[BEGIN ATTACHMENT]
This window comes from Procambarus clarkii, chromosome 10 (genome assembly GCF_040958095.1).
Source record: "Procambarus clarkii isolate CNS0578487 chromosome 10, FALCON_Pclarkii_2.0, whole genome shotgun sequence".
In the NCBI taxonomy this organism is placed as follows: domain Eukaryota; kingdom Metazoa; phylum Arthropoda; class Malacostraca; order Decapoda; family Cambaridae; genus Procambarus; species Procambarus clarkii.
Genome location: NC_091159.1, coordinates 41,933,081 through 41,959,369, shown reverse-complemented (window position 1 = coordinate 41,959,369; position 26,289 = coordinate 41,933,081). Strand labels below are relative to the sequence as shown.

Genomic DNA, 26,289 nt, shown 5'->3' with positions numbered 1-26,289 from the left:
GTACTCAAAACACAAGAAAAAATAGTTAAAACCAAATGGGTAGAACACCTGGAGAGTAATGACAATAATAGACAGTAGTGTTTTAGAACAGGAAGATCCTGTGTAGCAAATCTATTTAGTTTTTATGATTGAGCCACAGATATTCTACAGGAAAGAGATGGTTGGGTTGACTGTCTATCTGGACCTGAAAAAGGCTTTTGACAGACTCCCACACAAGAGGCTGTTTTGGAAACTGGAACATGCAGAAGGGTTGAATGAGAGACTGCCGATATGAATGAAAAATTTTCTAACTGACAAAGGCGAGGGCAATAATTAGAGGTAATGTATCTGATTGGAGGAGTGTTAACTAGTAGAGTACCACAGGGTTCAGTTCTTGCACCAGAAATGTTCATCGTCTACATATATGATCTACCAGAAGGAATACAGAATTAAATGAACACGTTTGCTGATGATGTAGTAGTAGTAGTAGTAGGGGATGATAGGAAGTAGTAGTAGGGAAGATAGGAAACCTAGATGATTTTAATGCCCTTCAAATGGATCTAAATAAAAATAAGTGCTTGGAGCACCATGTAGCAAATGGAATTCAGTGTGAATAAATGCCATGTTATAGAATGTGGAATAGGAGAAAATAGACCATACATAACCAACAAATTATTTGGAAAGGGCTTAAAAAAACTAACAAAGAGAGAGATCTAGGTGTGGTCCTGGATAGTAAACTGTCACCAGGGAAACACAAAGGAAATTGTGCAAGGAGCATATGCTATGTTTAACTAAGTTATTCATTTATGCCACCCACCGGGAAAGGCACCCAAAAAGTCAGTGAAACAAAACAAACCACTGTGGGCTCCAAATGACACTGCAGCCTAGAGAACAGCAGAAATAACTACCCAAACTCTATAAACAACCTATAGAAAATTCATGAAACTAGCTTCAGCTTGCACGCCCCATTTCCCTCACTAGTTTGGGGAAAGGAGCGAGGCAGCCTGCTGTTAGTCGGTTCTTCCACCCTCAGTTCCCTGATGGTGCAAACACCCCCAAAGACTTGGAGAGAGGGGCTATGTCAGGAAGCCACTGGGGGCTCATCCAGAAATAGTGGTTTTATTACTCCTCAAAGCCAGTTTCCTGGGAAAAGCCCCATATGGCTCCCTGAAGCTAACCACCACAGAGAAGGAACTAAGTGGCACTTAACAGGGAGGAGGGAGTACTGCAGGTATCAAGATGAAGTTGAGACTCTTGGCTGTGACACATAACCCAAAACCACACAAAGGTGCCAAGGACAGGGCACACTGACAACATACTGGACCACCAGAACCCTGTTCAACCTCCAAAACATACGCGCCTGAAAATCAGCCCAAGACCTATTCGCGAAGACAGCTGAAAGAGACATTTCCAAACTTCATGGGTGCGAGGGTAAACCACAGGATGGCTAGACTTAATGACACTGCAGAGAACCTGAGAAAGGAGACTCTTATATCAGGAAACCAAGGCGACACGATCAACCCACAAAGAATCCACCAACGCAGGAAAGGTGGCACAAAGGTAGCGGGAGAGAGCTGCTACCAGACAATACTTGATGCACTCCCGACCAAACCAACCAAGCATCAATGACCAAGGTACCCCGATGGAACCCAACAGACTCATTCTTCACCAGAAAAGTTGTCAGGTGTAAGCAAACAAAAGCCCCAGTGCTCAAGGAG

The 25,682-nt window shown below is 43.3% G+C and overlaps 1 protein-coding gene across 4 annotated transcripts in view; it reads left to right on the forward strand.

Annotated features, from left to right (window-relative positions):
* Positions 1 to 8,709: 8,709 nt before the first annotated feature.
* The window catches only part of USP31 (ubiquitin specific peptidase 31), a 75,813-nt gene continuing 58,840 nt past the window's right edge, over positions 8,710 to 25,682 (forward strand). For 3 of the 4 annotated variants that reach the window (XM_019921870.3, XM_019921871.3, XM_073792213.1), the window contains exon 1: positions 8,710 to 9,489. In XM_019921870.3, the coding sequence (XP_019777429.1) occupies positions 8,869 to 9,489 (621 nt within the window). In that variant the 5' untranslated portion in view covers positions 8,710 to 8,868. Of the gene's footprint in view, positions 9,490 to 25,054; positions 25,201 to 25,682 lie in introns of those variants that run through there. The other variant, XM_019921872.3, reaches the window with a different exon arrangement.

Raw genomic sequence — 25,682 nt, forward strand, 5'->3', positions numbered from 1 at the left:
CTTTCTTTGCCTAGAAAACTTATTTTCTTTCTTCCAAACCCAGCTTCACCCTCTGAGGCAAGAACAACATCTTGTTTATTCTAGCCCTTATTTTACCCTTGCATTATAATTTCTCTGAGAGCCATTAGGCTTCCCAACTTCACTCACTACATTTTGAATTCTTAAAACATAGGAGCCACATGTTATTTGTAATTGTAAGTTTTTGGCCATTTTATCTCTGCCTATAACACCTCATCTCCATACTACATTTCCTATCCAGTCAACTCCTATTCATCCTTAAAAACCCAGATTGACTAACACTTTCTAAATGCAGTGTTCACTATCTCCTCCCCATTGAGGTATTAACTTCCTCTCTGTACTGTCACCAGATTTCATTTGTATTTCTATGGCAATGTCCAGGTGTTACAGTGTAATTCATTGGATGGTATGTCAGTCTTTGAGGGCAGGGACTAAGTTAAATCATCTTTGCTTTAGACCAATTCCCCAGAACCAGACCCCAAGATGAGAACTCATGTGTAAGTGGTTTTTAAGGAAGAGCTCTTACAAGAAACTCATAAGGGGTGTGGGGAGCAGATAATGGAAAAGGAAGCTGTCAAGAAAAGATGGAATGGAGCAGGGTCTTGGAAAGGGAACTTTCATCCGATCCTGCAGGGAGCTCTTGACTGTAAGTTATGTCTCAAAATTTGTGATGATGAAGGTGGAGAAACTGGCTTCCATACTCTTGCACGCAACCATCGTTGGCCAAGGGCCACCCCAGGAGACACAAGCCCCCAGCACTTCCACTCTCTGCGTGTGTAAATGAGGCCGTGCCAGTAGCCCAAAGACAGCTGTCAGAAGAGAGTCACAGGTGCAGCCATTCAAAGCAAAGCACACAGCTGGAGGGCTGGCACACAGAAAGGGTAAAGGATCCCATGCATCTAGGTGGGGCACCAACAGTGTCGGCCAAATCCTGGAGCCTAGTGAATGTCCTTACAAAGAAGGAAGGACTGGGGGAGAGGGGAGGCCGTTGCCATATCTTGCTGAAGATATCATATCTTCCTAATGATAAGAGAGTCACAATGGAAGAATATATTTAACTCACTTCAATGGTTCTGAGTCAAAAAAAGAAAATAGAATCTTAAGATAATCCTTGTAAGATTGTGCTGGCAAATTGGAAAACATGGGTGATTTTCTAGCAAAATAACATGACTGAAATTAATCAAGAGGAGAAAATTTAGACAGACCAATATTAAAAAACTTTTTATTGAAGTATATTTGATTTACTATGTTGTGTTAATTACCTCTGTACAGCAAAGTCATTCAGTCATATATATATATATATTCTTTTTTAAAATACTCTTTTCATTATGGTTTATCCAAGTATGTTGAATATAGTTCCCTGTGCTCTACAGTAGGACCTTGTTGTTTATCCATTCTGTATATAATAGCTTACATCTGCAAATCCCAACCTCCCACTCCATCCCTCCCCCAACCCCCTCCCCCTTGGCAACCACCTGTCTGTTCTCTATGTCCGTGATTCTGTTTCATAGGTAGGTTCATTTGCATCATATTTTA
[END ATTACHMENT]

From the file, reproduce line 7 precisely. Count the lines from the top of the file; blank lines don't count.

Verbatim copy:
The 25,682-nt window shown below is 43.3% G+C and overlaps 1 protein-coding gene across 4 annotated transcripts in view; it reads left to right on the forward strand.